The Lakers and Heat are set to play in the NBA Finals on Wednesday. LeBron James will make his 10th Finals appearance, and this marks the Lakers’ first Finals appearance since Kobe Bryant led Los Angeles to a win over the Celtics in 2010.
The Heat last appeared in the Finals during the 2014 season, when James was part of the team. Miami has embraced the underdog role after defeating the favored Bucks and Celtics. Now it faces its toughest challenge yet.
Can Jimmy Butler & Co. get past the Lakers to win the title? The Crossover staff makes their Finals predictions.
Chris Mannix: Lakers over Heat in five
There comes a point when betting against LeBron James just becomes foolish, like hunting for leprechauns at the end of rainbows or believing scratch tickets were the path to eternal wealth. James has played in ten—ten—Finals now and only special teams have beaten him. The Spurs were the Spurs—in 2007 and 2014—the Warriors were a mini dynasty and even Dallas, in 2011, had a little team of destiny thing going for it. The Heat are very good, with Jimmy Butler a bonafide closer and Bam Adebyo a rapidly developing star But they are young—very young—at key positions and don’t really have anyone that can slow James down. Miami is a vastly improved team from the one the Lakers beat twice in the regular season, but L.A. is playing better, too, perhaps its best basketball of the season, with Rajon Rondo emerging in a key role and Dwight Howard turning back the clock. Miami will compete in every game this series. It says here they only win one of them.
Michael Rosenberg: Lakers over Heat in six
This is a good matchup for the Heat. Bam Adebayo can guard anybody on the floor, and Jimmy Butler is fearless and capable of giving LeBron James problems. The Heat also have more guys capable of going off for 20 points a couple of times—Adebayo,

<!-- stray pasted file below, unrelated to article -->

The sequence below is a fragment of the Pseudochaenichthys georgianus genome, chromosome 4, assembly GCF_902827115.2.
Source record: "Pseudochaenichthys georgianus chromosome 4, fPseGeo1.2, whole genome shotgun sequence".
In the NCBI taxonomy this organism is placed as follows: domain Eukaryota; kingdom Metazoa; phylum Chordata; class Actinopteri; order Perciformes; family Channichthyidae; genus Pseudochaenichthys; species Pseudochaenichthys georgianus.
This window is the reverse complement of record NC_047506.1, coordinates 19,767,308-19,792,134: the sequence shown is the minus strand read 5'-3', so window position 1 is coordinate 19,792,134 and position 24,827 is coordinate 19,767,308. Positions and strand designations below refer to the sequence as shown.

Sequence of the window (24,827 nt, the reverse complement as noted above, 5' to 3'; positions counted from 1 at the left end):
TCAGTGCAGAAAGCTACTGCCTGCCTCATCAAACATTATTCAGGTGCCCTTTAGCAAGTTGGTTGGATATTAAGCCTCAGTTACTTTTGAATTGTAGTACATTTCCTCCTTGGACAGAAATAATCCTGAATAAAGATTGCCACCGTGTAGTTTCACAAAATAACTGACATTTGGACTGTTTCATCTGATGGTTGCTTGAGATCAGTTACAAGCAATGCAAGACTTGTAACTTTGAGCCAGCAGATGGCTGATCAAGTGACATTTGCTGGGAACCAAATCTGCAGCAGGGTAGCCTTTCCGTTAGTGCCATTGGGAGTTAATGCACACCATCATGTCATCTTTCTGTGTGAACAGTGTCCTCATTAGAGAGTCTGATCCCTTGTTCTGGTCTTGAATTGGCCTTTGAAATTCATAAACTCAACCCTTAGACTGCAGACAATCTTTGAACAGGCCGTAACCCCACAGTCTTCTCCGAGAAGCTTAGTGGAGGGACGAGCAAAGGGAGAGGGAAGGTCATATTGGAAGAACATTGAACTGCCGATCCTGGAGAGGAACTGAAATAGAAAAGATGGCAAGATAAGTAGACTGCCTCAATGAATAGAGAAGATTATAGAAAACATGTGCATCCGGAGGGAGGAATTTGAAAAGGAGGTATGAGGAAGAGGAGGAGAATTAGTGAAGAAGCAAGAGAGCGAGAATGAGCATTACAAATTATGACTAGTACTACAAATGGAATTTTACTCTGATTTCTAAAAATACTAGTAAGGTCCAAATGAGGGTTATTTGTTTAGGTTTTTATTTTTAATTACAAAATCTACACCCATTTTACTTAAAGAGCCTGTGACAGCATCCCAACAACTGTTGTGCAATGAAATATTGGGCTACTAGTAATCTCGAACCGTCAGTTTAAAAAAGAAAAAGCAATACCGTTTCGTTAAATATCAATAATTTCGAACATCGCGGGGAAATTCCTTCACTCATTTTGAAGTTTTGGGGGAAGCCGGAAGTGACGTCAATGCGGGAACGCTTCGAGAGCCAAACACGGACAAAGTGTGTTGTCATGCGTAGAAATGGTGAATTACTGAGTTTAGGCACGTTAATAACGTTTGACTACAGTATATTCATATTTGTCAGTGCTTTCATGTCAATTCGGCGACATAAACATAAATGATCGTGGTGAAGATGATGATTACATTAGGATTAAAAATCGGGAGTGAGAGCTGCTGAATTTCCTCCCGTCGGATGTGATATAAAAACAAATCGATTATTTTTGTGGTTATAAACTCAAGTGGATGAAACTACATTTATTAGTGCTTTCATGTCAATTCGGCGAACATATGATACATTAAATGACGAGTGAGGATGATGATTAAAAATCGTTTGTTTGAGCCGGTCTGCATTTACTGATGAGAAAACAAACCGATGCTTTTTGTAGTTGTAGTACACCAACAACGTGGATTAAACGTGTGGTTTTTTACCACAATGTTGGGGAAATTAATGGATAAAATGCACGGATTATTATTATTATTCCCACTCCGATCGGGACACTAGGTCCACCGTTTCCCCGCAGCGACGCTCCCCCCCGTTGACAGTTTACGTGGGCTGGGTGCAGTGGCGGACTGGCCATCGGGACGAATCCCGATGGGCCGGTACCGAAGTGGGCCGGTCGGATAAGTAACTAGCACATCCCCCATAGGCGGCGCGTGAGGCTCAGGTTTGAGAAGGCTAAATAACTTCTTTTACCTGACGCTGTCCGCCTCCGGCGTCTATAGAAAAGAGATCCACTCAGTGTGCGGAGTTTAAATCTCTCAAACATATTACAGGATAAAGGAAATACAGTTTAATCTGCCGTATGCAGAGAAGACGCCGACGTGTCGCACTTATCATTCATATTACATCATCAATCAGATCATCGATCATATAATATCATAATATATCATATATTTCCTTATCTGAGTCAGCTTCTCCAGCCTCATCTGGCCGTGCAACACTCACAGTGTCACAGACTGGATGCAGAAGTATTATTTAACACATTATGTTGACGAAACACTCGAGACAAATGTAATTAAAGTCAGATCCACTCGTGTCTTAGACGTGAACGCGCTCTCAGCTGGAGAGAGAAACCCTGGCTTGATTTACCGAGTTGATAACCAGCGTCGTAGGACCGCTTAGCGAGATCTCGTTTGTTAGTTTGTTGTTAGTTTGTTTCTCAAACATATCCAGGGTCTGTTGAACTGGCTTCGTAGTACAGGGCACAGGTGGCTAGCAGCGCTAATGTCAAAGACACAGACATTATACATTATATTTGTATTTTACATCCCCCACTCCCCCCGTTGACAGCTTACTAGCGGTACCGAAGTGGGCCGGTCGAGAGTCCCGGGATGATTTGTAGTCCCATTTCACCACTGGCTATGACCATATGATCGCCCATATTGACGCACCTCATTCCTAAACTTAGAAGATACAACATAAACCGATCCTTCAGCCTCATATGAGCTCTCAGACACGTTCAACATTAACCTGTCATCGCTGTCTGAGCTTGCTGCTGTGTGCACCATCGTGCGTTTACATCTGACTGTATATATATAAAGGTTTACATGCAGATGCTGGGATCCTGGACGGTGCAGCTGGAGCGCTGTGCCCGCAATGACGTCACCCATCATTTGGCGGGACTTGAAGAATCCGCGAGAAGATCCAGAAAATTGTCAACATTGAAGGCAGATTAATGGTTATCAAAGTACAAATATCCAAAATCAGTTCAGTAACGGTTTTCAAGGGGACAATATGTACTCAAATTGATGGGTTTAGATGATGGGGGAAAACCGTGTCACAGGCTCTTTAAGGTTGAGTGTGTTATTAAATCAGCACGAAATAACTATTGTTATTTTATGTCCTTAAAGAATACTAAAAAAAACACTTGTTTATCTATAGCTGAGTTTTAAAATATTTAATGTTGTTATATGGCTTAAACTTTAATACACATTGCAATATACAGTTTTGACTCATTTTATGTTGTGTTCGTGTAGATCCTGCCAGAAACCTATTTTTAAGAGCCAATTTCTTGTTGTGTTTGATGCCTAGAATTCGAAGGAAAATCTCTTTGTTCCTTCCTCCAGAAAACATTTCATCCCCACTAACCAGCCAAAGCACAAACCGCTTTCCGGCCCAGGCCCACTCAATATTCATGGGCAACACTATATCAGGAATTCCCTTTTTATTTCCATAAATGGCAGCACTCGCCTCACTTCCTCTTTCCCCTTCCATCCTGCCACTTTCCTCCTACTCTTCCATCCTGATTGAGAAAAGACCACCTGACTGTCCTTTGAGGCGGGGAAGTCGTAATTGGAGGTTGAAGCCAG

Butler, Tyler Herro, Duncan Robinson, Goran Dragic—and so it would not shock me at all if Miami wins the series. It’s just very hard to pick against James and Anthony Davis right now. They are the two best players in this series, and they have been locked in for weeks.
Rohan Nadkarni: Heat over Lakers in five
La Spoelstra Nostra. Culture. The Godfather. The (More Recent) Block. We Got Shooters. How many more Heat platitudes do I have to throw at you? After sheepishly picking the Celtics in the conference finals, I’m going with my heart over my head for the championship round. (I grew up in South Florida, and I’m one of maybe six people who own a pair of Dwyane Wade’s “Biscayne” Jordans.) All of this means I’m picking the Heat.
Erik Spoelstra has never lost to Frank Vogel in the playoffs, I’m supposed to believe he’s going to start now? Pat Riley will come down from his plexiglass case of non-emotions and Armani suit-up as an assistant coach if it means taking down LeBron in the Finals. The Lakers were built to win a championship, acquiring top-flight talents in James and Davis and surrounding them with mostly veteran mercenaries. The Heat were built for the bubble, a close-knit group with a comical (and frankly, overwrought) dedication to the grind. This series is a clash of styles, both on the court and in the front office. The Heat have already knocked out the MVP (88 first-place votes, baby!) and the No. 1 seed in the league. I’m not going to fight them anymore.
Give me Rick Ross over Ice Cube. Give me Udonis Haslem over Wilt Chamberlain. Give me South Beach Riley over Malibu Riley. Give me the Heat over the Lakers.
Michael Shapiro: Lakers over Heat in seven
This is a legitimately problematic matchup for LeBron James and the Lakers, and we could very well have a 2004 Finals redux with an underdog Heat squad in place of the Pistons. Miami sports a deep collection of quality playmakers, and there should be enough size to at least battle Los Angeles’ double-big lineups. Coach Erik Spoelstra will likely lean heavily on the Heat zone. Bam Adebayo and Jimmy Butler should feast in the pick-and-roll against Dwight Howard and JaVale McGee. Miami is by no means a pushover as James pursues his fourth title.
Things could get shaky for Los Angeles, but their size and defensive upside should be enough, especially in a potential Game 7 dogfight. Davis is cementing himself as the next great Lakers’ big man. James remains near the peak of his powers as he not-so-quietly reminded us on Saturday night. The strangest playoffs in league history should pave the way for a thrilling Finals. James’s next ring will be hard fought against his former franchise.
Jeremy Woo: Lakers over Heat in seven